london – British researchers believe they have documented the longest known COVID-19 infection in a patient who tested positive for a total of 505 days before his death.
The previous record for frequent infections – rather than repeated bouts of COVID – is thought to be 335 days, said the team from King’s College London and Guy and St Thomas’ NHS Foundation Trust.
Consultant virologist Gaia Nebia, one of the study’s co-authors, said the unidentified man was diagnosed in mid-2020 with respiratory symptoms that later improved.
But the patient tested positive about 45 times before being admitted to the hospital till his death.
Nebia said frequent infections with SARS-CoV-2 – the virus that causes COVID-19 – have been described in patients with weakened immune systems.
He and his team studied how the virus from nine COVID-19 patients in London changed over time, concluding that new variants may occur in immunocompromised patients.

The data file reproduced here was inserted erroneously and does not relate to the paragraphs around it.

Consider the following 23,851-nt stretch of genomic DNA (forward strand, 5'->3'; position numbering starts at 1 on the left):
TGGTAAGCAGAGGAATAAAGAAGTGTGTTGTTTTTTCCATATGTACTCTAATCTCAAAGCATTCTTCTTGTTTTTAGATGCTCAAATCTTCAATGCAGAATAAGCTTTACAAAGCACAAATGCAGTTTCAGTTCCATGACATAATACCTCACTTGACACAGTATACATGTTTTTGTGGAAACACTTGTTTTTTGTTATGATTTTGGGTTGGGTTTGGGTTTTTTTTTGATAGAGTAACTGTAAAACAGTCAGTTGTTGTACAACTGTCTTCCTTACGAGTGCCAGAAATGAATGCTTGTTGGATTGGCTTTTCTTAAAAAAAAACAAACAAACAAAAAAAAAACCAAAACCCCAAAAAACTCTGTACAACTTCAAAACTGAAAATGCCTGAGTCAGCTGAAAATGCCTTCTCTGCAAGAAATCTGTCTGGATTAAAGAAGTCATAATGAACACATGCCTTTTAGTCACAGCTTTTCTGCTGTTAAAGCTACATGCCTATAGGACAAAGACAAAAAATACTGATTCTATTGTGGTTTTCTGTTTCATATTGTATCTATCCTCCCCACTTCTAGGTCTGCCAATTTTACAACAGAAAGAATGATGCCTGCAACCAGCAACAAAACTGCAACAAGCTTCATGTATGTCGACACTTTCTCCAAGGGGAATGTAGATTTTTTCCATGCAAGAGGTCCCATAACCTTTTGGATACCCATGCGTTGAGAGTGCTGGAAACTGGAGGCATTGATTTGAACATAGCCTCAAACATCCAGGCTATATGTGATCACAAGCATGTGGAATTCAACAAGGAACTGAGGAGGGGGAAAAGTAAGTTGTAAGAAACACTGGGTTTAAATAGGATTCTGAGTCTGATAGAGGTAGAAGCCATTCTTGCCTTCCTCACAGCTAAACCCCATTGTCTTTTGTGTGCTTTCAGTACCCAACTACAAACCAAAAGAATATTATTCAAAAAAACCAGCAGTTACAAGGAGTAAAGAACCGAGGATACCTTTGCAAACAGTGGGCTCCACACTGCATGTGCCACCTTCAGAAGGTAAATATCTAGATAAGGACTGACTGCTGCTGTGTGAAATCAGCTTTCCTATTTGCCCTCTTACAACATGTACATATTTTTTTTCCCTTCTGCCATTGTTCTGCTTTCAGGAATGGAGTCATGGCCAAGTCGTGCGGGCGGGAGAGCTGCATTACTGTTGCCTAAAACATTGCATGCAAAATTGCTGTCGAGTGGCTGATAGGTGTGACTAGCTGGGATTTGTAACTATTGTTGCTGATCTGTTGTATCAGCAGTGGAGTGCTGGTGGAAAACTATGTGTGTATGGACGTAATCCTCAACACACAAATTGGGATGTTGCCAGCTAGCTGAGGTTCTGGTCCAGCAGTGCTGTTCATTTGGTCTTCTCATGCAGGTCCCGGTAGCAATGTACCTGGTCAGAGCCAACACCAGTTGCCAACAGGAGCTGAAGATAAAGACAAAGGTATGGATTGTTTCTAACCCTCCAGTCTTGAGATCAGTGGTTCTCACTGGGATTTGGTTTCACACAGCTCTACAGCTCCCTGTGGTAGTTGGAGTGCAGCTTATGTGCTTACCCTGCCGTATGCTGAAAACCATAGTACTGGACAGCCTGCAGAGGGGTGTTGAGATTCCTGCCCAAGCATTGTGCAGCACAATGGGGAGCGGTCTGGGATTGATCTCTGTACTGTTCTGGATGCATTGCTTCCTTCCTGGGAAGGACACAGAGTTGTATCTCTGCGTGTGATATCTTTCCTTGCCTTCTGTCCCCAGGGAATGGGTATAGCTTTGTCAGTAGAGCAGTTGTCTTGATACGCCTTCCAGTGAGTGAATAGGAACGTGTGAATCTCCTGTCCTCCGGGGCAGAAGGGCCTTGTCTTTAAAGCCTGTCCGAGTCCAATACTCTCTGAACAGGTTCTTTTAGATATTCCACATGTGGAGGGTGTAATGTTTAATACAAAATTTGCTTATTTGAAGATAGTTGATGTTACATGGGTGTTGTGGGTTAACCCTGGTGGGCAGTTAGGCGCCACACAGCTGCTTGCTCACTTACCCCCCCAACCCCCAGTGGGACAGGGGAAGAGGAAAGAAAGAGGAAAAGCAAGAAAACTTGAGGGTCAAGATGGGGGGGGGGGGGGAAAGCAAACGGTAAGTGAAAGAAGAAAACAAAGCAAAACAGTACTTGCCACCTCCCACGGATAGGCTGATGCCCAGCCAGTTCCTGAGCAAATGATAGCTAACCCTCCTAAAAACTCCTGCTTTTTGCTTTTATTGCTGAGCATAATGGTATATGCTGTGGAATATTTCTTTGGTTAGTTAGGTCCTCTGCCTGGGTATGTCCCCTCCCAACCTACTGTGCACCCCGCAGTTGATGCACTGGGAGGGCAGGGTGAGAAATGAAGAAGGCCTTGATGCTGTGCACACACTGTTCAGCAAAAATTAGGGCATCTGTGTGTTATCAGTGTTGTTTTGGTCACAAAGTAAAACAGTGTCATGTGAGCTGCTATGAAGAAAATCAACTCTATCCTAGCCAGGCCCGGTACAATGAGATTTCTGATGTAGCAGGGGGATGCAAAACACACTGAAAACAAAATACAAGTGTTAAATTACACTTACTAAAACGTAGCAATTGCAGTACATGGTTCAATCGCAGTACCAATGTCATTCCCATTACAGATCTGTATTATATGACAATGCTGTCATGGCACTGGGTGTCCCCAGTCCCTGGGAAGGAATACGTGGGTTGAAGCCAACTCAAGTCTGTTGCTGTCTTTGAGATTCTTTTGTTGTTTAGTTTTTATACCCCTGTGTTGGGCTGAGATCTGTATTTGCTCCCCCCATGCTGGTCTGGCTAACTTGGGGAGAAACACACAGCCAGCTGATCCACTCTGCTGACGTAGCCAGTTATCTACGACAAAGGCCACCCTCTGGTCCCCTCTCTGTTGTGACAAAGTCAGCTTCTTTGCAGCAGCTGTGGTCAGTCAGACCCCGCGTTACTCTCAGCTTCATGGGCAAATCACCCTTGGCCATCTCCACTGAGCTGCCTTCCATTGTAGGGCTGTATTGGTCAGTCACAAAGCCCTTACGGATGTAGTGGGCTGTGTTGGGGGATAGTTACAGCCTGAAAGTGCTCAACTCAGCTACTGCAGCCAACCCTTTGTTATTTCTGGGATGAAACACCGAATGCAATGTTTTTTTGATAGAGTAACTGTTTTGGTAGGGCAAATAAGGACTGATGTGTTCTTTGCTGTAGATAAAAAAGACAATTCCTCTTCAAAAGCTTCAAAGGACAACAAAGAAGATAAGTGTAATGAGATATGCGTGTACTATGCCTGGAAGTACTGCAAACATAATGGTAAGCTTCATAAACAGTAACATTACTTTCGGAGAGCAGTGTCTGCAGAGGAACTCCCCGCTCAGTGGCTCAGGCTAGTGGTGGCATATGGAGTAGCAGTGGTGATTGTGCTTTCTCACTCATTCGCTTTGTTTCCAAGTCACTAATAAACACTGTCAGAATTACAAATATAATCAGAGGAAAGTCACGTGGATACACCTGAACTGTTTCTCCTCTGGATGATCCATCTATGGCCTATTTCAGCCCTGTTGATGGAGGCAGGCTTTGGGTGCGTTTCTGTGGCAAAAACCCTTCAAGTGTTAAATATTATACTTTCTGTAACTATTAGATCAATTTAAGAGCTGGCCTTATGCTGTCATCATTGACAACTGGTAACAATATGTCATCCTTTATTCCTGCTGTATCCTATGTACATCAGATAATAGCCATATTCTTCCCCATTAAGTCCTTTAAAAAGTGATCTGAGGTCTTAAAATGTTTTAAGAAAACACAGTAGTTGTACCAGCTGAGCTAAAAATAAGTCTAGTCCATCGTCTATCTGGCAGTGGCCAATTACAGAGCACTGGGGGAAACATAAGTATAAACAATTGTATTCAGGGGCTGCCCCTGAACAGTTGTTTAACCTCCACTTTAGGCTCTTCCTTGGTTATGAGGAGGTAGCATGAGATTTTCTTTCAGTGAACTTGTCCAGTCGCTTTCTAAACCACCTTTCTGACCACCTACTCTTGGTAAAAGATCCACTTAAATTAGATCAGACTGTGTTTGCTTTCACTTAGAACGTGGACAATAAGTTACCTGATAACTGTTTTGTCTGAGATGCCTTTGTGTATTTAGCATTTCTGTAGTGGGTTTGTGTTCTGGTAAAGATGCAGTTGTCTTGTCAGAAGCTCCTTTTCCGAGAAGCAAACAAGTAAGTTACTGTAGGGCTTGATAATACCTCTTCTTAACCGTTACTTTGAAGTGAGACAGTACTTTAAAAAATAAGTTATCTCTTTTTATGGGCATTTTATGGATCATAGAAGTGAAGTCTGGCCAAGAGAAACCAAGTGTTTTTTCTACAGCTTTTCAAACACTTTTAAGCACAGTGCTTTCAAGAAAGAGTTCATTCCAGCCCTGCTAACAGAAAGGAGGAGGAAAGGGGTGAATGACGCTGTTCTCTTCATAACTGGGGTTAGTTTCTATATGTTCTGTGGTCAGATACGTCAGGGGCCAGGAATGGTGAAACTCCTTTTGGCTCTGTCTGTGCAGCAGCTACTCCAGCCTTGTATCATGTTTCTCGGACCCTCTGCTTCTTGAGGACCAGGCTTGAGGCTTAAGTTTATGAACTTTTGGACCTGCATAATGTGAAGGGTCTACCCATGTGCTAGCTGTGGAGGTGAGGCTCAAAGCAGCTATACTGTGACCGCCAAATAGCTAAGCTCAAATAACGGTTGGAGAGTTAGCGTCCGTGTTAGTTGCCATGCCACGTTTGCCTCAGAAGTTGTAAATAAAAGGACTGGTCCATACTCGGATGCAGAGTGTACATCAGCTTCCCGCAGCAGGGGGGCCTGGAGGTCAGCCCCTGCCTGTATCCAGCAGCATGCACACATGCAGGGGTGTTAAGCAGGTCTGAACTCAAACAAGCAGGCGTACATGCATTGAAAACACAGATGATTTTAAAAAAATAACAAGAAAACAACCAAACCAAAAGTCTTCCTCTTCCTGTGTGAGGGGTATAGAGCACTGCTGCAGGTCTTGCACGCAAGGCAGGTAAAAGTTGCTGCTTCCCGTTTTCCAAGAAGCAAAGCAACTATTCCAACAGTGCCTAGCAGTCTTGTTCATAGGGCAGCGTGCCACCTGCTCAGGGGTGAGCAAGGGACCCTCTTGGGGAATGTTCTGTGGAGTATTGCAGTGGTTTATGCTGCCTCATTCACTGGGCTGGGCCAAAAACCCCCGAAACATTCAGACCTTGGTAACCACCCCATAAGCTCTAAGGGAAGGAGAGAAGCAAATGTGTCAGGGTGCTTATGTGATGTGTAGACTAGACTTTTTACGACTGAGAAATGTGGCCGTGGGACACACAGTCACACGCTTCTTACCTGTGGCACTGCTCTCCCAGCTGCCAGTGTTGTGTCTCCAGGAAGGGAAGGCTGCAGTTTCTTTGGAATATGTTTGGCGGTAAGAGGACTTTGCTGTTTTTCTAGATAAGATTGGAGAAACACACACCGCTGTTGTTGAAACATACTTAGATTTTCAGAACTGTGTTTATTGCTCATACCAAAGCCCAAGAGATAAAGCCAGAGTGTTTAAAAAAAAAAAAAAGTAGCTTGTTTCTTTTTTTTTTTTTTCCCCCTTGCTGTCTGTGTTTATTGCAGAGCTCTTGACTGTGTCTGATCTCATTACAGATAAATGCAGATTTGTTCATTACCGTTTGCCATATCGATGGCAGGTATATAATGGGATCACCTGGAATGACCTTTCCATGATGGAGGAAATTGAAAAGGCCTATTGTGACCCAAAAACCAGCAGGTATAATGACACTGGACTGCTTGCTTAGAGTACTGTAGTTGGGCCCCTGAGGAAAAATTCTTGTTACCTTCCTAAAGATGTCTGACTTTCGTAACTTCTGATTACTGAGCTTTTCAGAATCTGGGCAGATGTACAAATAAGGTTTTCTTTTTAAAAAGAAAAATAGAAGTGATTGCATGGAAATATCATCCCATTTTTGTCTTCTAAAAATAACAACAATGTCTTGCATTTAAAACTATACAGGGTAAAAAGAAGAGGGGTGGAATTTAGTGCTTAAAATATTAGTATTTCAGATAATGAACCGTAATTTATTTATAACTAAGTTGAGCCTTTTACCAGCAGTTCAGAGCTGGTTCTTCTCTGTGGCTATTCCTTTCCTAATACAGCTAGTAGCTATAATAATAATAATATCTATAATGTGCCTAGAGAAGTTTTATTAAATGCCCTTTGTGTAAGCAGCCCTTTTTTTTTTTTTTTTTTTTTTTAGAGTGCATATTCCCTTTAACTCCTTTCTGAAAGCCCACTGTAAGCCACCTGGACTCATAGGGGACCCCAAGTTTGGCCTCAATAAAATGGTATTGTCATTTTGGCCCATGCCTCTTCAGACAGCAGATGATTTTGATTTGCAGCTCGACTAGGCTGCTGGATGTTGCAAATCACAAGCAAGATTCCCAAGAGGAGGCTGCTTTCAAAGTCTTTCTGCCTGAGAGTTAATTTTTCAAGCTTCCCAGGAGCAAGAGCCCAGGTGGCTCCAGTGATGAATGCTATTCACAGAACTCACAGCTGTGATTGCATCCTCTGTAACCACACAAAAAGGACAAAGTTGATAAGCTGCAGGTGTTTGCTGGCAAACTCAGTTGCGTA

“This is one of the hypotheses for the emergence of the variant,” Nebia said.
“Routine sampling and genetic analysis of the virus showed that five out of nine patients carried at least one mutation in the forms of concern.
“Some individuals developed multiple mutations associated with forms of anxiety, such as alpha, delta and omicron variants.
“However, none in our work developed new forms that became widespread forms of anxiety.”
Of the nine immunocompromised patients who tested positive for at least eight weeks, the infection persisted for an average of 73 days.
But two patients had persistent infections for more than a year.
All patients had weakened immune systems due to organ transplants, HIV, cancer, or other medical treatments. His studies took place between March 2020 and December last year.
Five of the nine survived. Two of the five recovered without treatment and the other two recovered after antibody and antiviral therapy.
A fifth person was still infected at his last follow-up examination in early 2022, even after treatment, and had COVID-19 for 412 days.
Should they test positive at their next appointment, they would exceed the 505-day record, the researchers said.
Nebia said the situation demonstrated an urgent need for new treatments to help immunocompromised patients recover.
The findings will be presented at the European Congress of Clinical Microbiology and Infectious Diseases in Lisbon, which was due to begin on Saturday.
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